The truth is, most of your time spent on a backpacking trip will actually come before you even hit the trail. Planning a trip takes a lot of time, but can be a really fun process! If you are more visual, head over to our YouTube page and you can watch this information, otherwise we have transcribed it for you below.
First, you are going to want to determine where you’re going to backpack, which seems obvious, but can be easier said than done!
If you’re feeling indecisive, one thing you can do first is determine what type of environment you would like to backpack. Do you want to backpack through a forest? Or maybe a desert with beautiful canyons? Is a beach setting more appealing to you? Or a high alpine setting near a lake?
Once you choose the type of setting, one way to get inspired is to hit up social media! Instagram and Pinterest are great for visuals, Facebook groups are a great place to ask others for suggestions, while TikTok and Youtube can be helpful for showing you full trip itinerary experiences. Of course, you can always use a classic search engine and type in “backpacking [insert setting] [insert state or country].”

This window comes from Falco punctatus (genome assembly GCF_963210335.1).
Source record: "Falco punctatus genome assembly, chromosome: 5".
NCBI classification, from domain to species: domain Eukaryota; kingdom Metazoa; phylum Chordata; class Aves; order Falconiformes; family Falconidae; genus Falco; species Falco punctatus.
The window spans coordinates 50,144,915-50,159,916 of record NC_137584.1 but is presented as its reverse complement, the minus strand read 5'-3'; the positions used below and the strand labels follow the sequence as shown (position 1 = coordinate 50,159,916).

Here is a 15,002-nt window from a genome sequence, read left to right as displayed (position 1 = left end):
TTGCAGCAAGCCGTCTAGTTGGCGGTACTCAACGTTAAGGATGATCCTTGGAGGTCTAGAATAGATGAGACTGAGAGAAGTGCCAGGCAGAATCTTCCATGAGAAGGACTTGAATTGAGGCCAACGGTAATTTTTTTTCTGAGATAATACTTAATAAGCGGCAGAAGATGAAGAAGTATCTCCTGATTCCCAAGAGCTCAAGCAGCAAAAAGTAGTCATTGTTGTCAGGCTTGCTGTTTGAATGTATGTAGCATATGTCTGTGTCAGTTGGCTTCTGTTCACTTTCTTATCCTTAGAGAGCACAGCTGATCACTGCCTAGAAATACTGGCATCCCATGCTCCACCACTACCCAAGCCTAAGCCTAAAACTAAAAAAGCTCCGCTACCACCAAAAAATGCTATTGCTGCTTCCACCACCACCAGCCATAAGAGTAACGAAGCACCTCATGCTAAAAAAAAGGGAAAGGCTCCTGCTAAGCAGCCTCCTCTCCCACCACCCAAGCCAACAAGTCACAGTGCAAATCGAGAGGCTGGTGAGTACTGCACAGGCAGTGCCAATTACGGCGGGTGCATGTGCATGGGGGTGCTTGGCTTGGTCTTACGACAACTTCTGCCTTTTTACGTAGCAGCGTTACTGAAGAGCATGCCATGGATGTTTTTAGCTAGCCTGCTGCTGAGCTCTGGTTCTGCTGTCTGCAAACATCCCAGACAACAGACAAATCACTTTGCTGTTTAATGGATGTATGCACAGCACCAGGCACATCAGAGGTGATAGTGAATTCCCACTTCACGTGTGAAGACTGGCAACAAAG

Once you’ve figured out where you want to go, the next step is to start planning with maps!
How to Map Out Your Backpacking Trip
Have you ever wanted to go backpacking, but aren’t sure of how to plan out your route? In this post, I’m going to show you a step-by-step example by planning an imaginary trip.
Let’s say you made the decision that you wanted to backpack a thru-hike and heard about the amazing Wonderland Trail in Washington. The Wonderland Trail is a 93-mile trek that travels around the famous Mount Rainier. Talk about a trail with views! This example will help us point out several different aspects you may encounter in the planning process.
Your first step is to determine approximately how many miles you want to travel on average each day. Things you will want to take into consideration:
- The amount of time you have for your trip.
- What you feel like you’re physically comfortable with. Nobody knows you body better than you. If you are feeling uncertain, error on the side of caution and aim for less average daily mileage.